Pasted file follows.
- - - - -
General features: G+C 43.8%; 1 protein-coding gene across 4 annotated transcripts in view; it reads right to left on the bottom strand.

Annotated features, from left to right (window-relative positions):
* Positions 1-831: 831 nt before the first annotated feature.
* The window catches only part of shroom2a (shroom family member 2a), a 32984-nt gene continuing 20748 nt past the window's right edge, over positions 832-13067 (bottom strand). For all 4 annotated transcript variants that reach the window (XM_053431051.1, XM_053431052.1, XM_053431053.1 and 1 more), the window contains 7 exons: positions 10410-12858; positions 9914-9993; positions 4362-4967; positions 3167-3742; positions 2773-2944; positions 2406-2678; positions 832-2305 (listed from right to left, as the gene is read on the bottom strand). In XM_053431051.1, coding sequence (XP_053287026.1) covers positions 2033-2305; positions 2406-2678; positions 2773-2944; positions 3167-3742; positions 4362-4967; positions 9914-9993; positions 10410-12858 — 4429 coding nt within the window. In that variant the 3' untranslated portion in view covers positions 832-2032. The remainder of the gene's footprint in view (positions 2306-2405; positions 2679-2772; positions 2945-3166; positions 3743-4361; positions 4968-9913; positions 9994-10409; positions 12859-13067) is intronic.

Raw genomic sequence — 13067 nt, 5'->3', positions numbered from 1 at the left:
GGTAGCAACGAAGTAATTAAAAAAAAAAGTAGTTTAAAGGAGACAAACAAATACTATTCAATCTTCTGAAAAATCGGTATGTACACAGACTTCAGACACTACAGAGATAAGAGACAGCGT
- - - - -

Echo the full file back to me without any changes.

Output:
General features: G+C 43.8%; 1 protein-coding gene across 4 annotated transcripts in view; it reads right to left on the bottom strand.

Annotated features, from left to right (window-relative positions):
* Positions 1-831: 831 nt before the first annotated feature.
* The window catches only part of shroom2a (shroom family member 2a), a 32984-nt gene continuing 20748 nt past the window's right edge, over positions 832-13067 (bottom strand). For all 4 annotated transcript variants that reach the window (XM_053431051.1, XM_053431052.1, XM_053431053.1 and 1 more), the window contains 7 exons: positions 10410-12858; positions 9914-9993; positions 4362-4967; positions 3167-3742; positions 2773-2944; positions 2406-2678; positions 832-2305 (listed from right to left, as the gene is read on the bottom strand). In XM_053431051.1, coding sequence (XP_053287026.1) covers positions 2033-2305; positions 2406-2678; positions 2773-2944; positions 3167-3742; positions 4362-4967; positions 9914-9993; positions 10410-12858 — 4429 coding nt within the window. In that variant the 3' untranslated portion in view covers positions 832-2032. The remainder of the gene's footprint in view (positions 2306-2405; positions 2679-2772; positions 2945-3166; positions 3743-4361; positions 4968-9913; positions 9994-10409; positions 12859-13067) is intronic.

Raw genomic sequence — 13067 nt, 5'->3', positions numbered from 1 at the left:
GGTAGCAACGAAGTAATTAAAAAAAAAAGTAGTTTAAAGGAGACAAACAAATACTATTCAATCTTCTGAAAAATCGGTATGTACACAGACTTCAGACACTACAGAGATAAGAGACAGCGT